I remember doing career research in 9th grade. The three careers I researched were: teacher, photographer and reporter. Interestingly, my first career out of college was not in any of these areas; it was in advertising sales. I thought there was greater income potential, or at least that was what the research said, and I listened to the advice of others. But these interests never faded.
I am grateful I’ve journeyed back to the passions of my youth through hobbies (writing this blog and photography) and a nearly 20 year teaching career. I believe those passions were planted in my heart from the beginning. And my heart really knew it.
“…Our first kind of vision is what we see through the lens. The second kind of vision involves all of the thoughts and judgements we make as we compose an image…The third kind of vision moves us beyond these, so that the camera draws us into an experience of presence with this moment now, and it becomes a prayer.”-Christine Valters Paintner, Eyes of the Heart
This picture-taking, photography hobby is not as much about the product, the photo I take, but the process. The sense of adventure and creativity bring a deep joy of celebrating and capturing a scene that will never quite be that same way again. What started as photography for memory-documentation-purposes turned into something much more joyful and creative and, even, prayerful. Some call it “contemplative photography”. And one does not need a fancy camera to go there. My iPhone can do the trick.
“It cultivates what I call sacred seeing or seeing with the “eyes of the heart” (Ephesians 1:18)….This practice focuses us on receiving images, rather than taking or making images.”-Christine Valters Painter, Eyes of the Heart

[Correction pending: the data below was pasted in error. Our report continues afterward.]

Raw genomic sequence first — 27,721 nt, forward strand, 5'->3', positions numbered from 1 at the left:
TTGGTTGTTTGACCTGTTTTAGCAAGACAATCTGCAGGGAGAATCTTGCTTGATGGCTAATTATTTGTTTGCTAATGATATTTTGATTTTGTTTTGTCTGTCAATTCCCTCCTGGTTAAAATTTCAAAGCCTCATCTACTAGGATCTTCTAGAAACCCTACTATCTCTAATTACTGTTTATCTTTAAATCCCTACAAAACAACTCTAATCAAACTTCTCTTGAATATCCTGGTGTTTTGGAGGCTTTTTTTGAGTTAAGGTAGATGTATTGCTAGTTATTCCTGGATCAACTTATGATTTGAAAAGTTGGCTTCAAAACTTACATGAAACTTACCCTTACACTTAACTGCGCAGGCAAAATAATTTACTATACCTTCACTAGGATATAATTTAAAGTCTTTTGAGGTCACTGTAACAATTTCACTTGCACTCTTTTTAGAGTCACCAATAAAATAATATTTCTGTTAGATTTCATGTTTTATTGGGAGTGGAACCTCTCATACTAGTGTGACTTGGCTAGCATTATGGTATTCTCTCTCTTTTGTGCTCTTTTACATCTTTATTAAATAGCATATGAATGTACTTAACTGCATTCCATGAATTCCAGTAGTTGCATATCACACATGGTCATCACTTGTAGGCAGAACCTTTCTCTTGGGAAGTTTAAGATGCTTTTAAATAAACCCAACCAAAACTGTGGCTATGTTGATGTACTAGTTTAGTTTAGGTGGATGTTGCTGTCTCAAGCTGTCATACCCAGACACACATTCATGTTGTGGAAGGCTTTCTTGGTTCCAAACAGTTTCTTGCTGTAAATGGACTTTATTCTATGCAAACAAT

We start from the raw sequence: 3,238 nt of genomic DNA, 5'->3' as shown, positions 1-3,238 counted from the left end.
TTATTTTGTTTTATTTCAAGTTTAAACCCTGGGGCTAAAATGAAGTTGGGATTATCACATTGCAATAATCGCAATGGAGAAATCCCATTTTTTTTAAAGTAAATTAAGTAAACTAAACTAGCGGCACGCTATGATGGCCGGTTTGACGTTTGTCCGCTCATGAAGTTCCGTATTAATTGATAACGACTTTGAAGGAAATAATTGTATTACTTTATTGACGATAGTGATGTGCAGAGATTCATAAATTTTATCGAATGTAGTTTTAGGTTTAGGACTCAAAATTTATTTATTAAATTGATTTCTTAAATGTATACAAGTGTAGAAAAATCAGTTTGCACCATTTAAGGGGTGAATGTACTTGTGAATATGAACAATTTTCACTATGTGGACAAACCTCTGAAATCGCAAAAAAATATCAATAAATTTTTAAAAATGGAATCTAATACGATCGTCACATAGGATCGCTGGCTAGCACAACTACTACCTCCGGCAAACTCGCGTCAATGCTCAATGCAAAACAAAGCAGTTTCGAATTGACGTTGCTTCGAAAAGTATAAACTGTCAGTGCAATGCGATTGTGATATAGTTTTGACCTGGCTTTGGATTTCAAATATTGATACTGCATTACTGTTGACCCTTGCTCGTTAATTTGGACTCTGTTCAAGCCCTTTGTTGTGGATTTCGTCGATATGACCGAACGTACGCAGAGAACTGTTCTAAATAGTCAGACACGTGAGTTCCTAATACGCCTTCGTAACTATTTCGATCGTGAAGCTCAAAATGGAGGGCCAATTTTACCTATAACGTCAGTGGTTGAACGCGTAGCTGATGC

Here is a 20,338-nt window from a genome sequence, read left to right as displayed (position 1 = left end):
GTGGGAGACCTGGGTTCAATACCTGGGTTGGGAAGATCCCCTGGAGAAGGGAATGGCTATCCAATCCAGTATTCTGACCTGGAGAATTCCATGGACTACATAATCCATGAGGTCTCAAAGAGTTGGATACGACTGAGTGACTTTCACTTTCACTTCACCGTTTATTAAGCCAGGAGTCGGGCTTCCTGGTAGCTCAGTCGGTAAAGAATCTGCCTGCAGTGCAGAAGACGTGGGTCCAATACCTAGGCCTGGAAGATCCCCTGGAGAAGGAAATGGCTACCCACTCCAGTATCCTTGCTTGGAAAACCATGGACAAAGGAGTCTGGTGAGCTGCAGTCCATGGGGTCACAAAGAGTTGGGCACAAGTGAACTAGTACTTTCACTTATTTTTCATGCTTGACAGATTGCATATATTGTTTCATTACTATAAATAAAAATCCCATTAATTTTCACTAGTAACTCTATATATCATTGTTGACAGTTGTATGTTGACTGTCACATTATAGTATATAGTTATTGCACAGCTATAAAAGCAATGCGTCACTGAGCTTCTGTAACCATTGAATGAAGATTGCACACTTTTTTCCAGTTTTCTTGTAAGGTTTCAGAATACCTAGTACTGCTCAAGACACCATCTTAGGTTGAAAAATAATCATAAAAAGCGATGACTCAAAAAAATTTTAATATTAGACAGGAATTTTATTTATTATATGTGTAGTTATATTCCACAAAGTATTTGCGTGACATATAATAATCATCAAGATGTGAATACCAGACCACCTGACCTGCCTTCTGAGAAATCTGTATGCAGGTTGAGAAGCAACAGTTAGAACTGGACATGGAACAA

So I share some of my hobby, my prayer, from this past weekend: country roads between Lincoln and Schuyler, Nebraska, mainly in an area referred to as the “Bohemian Alps” and on retreat at St. Benedict Center. It’s a colorless season right now in Nebraska—no green or gold or red or violet, just various shades of brown, white, gray and black, and on a good day, the big, blue Nebraska sky.
A sampling of photos taken at St. Benedict Center during a contemplative prayer retreat last weekend:
Winter trees show what they are really made of. You see every branch and twig, twists and turns and gnarls, how it’s structured, how it carries its weight, hinting at the strength of its roots. Stark, clean, uncovered. The simplicity of a naked tree leaves me speechless. I lose track of time when a tree calls to be seen. (Also see The Same Two Trees)
Photos taken in Butler and Saunders County, the “Bohemian Alps” this February 2016:
A new way of seeing what might have never been noticed-this is the gift of contemplative photography. It is when silence and solitude and creativity and nature collide into a oneness that can only be received, not pursued. Take your camera and hit a country road one of these days. I promise you’ll see differently. See more blog posts on Country Roads and Contemplative Photography.
Let me seek, then, the gift of silence, and poverty, and solitude, where everything I touch is turned into prayer: where the sky is my prayer, the birds are my prayer, the wind in the trees is my prayer, for God is in all.
— Thomas Merton , “Thoughts In Solitude”